As an 8 year old Macdonald had read T.H. White's 'The goshawk' and felt "this was a book about falconry by a man who seemed to know nothing about it". A falconer's journal had summed  up the book as "The Goshawk will be a well-written catalogue of most things one should not do". Now, an adult falconer, MacDonald turns to White's book to re-read. The book then flits back and forth between Macdonald's domestication of the goshawk, White's compelling life history and falconry itself. Punctuating this layered storytelling are memories of Macdonald's father. The chapter titled "Holding Tight" narrates how making jesses, harnesses for the falcon, reminds the author of how she's holding tight to her father's memory.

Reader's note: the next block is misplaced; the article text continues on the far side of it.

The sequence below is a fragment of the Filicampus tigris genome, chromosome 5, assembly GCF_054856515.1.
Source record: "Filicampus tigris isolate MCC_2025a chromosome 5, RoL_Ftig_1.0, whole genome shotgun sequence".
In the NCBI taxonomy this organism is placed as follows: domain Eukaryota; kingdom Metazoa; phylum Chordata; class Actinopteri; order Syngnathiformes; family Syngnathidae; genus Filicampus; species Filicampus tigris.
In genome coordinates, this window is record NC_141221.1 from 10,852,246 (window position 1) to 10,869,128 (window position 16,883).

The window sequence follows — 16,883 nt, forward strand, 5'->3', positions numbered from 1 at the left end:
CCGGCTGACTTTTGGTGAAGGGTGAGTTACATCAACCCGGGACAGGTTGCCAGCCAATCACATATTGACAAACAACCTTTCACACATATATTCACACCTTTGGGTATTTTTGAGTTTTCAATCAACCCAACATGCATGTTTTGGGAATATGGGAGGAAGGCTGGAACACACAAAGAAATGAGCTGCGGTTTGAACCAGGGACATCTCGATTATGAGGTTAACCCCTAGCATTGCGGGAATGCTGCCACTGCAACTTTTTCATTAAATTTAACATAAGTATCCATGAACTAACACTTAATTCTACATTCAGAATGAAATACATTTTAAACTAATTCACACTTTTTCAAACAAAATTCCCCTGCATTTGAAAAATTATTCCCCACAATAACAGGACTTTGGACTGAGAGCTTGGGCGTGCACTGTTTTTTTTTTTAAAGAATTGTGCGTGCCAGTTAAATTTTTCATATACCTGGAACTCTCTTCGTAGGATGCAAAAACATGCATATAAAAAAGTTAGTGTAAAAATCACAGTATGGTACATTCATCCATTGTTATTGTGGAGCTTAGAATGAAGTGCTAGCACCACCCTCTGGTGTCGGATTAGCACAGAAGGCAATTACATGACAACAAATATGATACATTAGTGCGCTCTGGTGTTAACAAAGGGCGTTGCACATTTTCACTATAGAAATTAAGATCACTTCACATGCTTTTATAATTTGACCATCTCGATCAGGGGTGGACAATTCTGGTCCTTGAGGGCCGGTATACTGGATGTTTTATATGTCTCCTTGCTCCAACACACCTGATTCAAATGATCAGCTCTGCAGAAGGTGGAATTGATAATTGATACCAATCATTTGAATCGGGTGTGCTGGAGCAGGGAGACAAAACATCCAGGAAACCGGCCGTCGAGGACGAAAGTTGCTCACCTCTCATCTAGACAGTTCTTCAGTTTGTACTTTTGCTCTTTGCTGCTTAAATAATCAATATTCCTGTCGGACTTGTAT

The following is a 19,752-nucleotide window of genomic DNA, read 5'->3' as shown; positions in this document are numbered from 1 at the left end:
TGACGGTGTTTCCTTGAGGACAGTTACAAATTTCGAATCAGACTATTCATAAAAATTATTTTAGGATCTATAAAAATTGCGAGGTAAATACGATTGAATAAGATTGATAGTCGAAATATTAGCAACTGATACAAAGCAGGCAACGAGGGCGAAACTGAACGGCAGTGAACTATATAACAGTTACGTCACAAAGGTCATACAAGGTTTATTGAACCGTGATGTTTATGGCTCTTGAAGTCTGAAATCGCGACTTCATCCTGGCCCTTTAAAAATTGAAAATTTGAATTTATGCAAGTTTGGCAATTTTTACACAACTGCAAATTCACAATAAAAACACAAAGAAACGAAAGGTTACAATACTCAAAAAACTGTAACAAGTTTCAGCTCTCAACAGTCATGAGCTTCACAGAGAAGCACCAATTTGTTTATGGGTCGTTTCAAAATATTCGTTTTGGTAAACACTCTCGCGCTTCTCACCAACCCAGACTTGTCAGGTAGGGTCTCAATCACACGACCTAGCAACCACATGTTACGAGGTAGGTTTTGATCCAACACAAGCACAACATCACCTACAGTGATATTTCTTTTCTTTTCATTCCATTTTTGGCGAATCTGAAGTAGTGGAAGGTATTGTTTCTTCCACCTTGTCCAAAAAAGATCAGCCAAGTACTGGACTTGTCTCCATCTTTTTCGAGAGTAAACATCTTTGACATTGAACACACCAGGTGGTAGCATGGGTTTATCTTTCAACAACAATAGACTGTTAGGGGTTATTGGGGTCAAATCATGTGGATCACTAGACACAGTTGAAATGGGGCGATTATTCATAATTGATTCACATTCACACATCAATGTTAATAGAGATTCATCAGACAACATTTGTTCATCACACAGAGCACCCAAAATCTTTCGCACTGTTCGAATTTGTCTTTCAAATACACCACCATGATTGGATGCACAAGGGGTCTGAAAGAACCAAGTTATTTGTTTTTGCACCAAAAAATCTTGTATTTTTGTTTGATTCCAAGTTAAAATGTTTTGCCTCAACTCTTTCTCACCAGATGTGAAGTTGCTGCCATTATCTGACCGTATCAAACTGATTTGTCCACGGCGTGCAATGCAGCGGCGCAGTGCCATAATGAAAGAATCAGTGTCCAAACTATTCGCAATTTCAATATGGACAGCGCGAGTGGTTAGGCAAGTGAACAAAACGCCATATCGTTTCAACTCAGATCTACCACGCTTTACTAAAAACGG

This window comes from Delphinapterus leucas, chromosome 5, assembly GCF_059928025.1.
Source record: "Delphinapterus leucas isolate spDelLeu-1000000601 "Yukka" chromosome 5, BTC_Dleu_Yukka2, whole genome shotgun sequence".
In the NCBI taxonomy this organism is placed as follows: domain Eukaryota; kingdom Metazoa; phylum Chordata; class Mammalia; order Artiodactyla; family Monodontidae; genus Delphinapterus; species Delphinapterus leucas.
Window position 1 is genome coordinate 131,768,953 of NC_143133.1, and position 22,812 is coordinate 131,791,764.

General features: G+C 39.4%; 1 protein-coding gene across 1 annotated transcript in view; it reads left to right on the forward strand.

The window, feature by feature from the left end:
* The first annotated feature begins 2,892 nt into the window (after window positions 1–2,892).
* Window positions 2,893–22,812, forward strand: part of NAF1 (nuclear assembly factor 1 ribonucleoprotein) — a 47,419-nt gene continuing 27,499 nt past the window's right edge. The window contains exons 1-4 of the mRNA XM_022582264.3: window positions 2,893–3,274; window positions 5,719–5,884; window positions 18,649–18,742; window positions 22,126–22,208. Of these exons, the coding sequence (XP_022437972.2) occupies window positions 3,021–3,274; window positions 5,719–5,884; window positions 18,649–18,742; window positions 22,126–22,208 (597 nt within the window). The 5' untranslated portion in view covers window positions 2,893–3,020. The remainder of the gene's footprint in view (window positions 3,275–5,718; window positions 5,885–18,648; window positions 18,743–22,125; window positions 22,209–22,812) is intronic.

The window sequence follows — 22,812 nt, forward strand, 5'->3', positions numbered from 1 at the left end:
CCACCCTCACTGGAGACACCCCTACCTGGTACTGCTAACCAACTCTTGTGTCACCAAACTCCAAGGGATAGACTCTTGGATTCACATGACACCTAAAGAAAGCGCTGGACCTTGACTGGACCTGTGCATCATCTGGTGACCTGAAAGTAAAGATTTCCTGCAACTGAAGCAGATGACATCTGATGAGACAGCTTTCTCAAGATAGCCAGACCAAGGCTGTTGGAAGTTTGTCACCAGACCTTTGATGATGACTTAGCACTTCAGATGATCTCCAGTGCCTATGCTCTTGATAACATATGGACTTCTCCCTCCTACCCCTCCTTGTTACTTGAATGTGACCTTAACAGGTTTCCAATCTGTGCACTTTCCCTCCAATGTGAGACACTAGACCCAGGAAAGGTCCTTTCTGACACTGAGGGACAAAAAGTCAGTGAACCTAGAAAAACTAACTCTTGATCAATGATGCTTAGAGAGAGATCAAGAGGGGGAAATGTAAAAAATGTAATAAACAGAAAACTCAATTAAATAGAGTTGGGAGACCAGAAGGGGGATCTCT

T.H. White, his biographer wrote, was a sado-masochist and Macdonald writes "White always took great pains to be gentle precisely because he wanted to be cruel". White, a homosexual, and author of books on the Arthur legend retreated from society to raise a goshawk. He penned a memoir that was discovered by chance and published in 1951.

Manning a goshawk was to White a "metaphysical battle" akin to tales like "Old man and the sea" and "Moby Dick". White's retreat to the countryside was motivated by another vital factor than just his conflict with human society. Being a gay man in then England was, as Alan Turing would learn, a death sentence. Macdonald trenchantly observes that "the countryside wasn't just something that was safe to love: it was love that was safe to write about". "Many classic books about animals", MacDonald realizes, "were by gay writers who wrote of their relationships with animals in lieu of human loves of which they could not speak".